If they choose to use this, customers will be able to see and action two risk scores for each transaction:
- a whitebox risk score that comes from applying all the enabled fraud scoring rules – this is fully explainable
- a blackbox risk score that cannot be explained but can catch new trends and patterns, and is available from day one
Blackbox scoring can be activated from the Settings tab. Once it has, it will also start giving you a separate blackbox risk score for each customer action.
Fraud analysts can take this into account when doing manual review, but you can also use blackbox score results themselves in rules. For example, you can define a custom rule that sends to manual review all blackbox risk scores that are higher than 30.
Fraud Scoring Example Workflow
The fraud scoring we’ve looked at above uses hundreds of data points from SEON’s robust data enrichment and device fingerprinting modules
Here is a clear example of how much extra information you can glean thanks to data enrichment software solutions, and how this helps improve the precision of risk scores:
- A new user signs up on your site, with only a name and email address.
- Under the hood, SEON’s modules are already performing digital footprinting and device fingerprinting analysis to gather extra hidden data such as IP address, social profiles based on email and phone, device used, browser, etc.
- The data is cross-referenced (enriched) with external databases.
- The system receives extra data, such as email domain address info, sign-ups for social platforms using this email address, whether it appears on blacklists, etc.
- The data is fed through the predictive rule engine.
- The calculations give you the risk score.
As you can imagine, avoiding steps 3 and 4 is possible, but it could skew the fraud scoring, and reduce its precision in flagging a fraudulent customer.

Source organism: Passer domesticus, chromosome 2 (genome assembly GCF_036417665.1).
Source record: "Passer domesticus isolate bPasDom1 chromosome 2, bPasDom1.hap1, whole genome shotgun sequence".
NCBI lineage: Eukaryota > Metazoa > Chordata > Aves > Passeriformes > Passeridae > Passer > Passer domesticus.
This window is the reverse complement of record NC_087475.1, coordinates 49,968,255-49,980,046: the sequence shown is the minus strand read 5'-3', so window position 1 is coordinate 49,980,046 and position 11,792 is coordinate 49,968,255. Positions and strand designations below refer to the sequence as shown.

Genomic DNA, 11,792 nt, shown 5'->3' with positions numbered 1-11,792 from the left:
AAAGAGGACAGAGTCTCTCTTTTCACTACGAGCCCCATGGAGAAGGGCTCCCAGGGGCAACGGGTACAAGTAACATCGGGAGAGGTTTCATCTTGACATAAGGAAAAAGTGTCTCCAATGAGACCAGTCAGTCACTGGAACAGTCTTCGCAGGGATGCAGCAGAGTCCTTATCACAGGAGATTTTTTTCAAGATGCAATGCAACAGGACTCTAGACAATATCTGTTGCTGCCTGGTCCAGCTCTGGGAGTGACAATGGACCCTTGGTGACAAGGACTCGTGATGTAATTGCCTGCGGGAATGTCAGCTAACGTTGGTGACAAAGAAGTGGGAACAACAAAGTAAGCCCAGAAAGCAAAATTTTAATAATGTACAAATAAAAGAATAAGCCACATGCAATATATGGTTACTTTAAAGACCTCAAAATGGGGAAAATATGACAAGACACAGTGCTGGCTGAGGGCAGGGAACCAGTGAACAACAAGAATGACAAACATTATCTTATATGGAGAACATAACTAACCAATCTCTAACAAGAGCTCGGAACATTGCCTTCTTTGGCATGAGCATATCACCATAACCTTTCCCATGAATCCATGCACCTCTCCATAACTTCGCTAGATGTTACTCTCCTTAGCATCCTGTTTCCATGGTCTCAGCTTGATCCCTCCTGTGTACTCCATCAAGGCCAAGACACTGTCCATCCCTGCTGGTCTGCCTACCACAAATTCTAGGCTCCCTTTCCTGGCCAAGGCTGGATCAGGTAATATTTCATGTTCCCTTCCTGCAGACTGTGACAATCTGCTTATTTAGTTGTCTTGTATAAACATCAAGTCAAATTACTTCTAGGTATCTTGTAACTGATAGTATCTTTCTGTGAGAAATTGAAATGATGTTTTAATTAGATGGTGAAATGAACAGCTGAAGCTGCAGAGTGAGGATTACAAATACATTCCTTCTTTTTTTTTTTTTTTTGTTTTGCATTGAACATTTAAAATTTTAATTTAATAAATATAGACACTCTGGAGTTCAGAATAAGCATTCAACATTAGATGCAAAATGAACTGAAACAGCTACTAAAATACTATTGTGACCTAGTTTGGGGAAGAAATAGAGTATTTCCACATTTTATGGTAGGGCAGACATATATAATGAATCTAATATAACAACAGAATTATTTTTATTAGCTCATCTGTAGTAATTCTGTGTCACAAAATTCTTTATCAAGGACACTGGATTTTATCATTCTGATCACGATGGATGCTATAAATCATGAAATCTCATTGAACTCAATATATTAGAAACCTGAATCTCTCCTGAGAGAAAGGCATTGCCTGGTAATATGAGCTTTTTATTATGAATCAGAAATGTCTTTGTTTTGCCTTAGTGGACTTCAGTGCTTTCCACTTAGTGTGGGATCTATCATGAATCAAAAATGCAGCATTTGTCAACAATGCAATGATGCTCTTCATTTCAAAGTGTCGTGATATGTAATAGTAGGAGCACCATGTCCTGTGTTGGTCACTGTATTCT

Whether you are an experienced fraud manager or not, we hope this primer on fraud scoring has allowed you to get a better idea of how and why they work.
More importantly, we hope you can see how important it is to truly understand which rules affect the values. This is only possible if your fraud prevention system is a whitebox one, designed to offer transparency into its data enrichment and rule-creation processes.
This is exactly the philosophy behind the SEON platform, a powerful end-to-end solution that gives you complete control over the rules that affect your users’ fraud scores.
SEON is a powerful end-to-end solution that gives you complete control over the rules that affect your users’ fraud scores, with two types of machine learning tech.
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Frequently Asked Questions
Fraud scores are calculated by feeding user data through risk rules. The total score should fall within a range that lets you know whether you should accept, decline, or review the action.
It depends. Generally, longer rules weigh down the system more than more rules. In other words, longer rules that involve more parameters will have a greater impact on performance than shorter rules. Sometimes, an easy solution to this is to break them up into shorter, simpler rules. Made up of fraud managers and analysts exclusively, SEON’s Customer Success team can help you identify any such rules and optimize them to speed up your operations.
Fraud scoring can give out results with extremely high accuracy. However, the quality of the results depends on the kind of rules in place, how up to date they are, and even what kind of industry you are in.
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Bence Jendruszák is the Chief Operating Officer and co-founder of SEON. Thanks to his leadership, the company received the biggest Series A in Hungarian history in 2021. Bence is passionate about cybersecurity and its overlap with business success. You can find him leading webinars with industry leaders on topics such as iGaming fraud, identity proofing or machine learning (when he’s not brewing questionable coffee for his colleagues).